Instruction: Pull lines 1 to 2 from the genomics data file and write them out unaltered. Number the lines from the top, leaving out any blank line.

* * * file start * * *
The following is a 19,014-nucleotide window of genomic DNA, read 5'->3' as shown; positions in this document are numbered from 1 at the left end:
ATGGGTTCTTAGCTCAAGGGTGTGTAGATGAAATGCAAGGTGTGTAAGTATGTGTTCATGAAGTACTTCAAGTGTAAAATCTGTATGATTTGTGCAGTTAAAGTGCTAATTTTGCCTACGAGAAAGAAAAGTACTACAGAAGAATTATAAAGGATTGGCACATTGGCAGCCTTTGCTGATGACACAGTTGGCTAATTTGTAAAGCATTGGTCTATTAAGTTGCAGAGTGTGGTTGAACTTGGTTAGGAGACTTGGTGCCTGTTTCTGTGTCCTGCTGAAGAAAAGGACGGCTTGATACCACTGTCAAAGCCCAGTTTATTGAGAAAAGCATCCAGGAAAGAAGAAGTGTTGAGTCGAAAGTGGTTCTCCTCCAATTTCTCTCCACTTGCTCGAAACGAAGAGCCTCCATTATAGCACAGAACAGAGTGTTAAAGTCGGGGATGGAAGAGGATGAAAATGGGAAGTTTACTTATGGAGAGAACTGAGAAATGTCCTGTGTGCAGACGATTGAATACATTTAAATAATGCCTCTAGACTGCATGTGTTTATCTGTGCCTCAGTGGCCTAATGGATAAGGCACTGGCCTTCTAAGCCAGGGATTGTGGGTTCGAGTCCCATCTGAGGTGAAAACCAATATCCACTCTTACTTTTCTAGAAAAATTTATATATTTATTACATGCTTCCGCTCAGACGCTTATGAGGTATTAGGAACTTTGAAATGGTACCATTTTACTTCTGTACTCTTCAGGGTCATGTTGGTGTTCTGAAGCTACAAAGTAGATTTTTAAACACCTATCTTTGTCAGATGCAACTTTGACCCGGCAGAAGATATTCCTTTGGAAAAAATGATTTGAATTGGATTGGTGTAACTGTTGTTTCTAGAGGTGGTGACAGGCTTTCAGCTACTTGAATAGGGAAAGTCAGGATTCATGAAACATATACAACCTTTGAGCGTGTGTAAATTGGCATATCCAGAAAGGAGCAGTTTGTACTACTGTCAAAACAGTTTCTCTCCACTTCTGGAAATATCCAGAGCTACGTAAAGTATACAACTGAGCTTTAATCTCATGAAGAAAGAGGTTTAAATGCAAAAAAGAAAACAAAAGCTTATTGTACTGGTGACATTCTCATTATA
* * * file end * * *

The following is a 19,014-nucleotide window of genomic DNA, read 5'->3' as shown; positions in this document are numbered from 1 at the left end:
ATGGGTTCTTAGCTCAAGGGTGTGTAGATGAAATGCAAGGTGTGTAAGTATGTGTTCATGAAGTACTTCAAGTGTAAAATCTGTATGATTTGTGCAGTTAAAGTGCTAATTTTGCCTACGAGAAAGAAAAGTACTACAGAAGAATTATAAAGGATTGGCACATTGGCAGCCTTTGCTGATGACACAGTTGGCTAATTTGTAAAGCATTGGTCTATTAAGTTGCAGAGTGTGGTTGAACTTGGTTAGGAGACTTGGTGCCTGTTTCTGTGTCCTGCTGAAGAAAAGGACGGCTTGATACCACTGTCAAAGCCCAGTTTATTGAGAAAAGCATCCAGGAAAGAAGAAGTGTTGAGTCGAAAGTGGTTCTCCTCCAATTTCTCTCCACTTGCTCGAAACGAAGAGCCTCCATTATAGCACAGAACAGAGTGTTAAAGTCGGGGATGGAAGAGGATGAAAATGGGAAGTTTACTTATGGAGAGAACTGAGAAATGTCCTGTGTGCAGACGATTGAATACATTTAAATAATGCCTCTAGACTGCATGTGTTTATCTGTGCCTCAGTGGCCTAATGGATAAGGCACTGGCCTTCTAAGCCAGGGATTGTGGGTTCGAGTCCCATCTGAGGTGAAAACCAATATCCACTCTTACTTTTCTAGAAAAATTTATATATTTATTACATGCTTCCGCTCAGACGCTTATGAGGTATTAGGAACTTTGAAATGGTACCATTTTACTTCTGTACTCTTCAGGGTCATGTTGGTGTTCTGAAGCTACAAAGTAGATTTTTAAACACCTATCTTTGTCAGATGCAACTTTGACCCGGCAGAAGATATTCCTTTGGAAAAAATGATTTGAATTGGATTGGTGTAACTGTTGTTTCTAGAGGTGGTGACAGGCTTTCAGCTACTTGAATAGGGAAAGTCAGGATTCATGAAACATATACAACCTTTGAGCGTGTGTAAATTGGCATATCCAGAAAGGAGCAGTTTGTACTACTGTCAAAACAGTTTCTCTCCACTTCTGGAAATATCCAGAGCTACGTAAAGTATACAACTGAGCTTTAATCTCATGAAGAAAGAGGTTTAAATGCAAAAAAGAAAACAAAAGCTTATTGTACTGGTGACATTCTCATTATA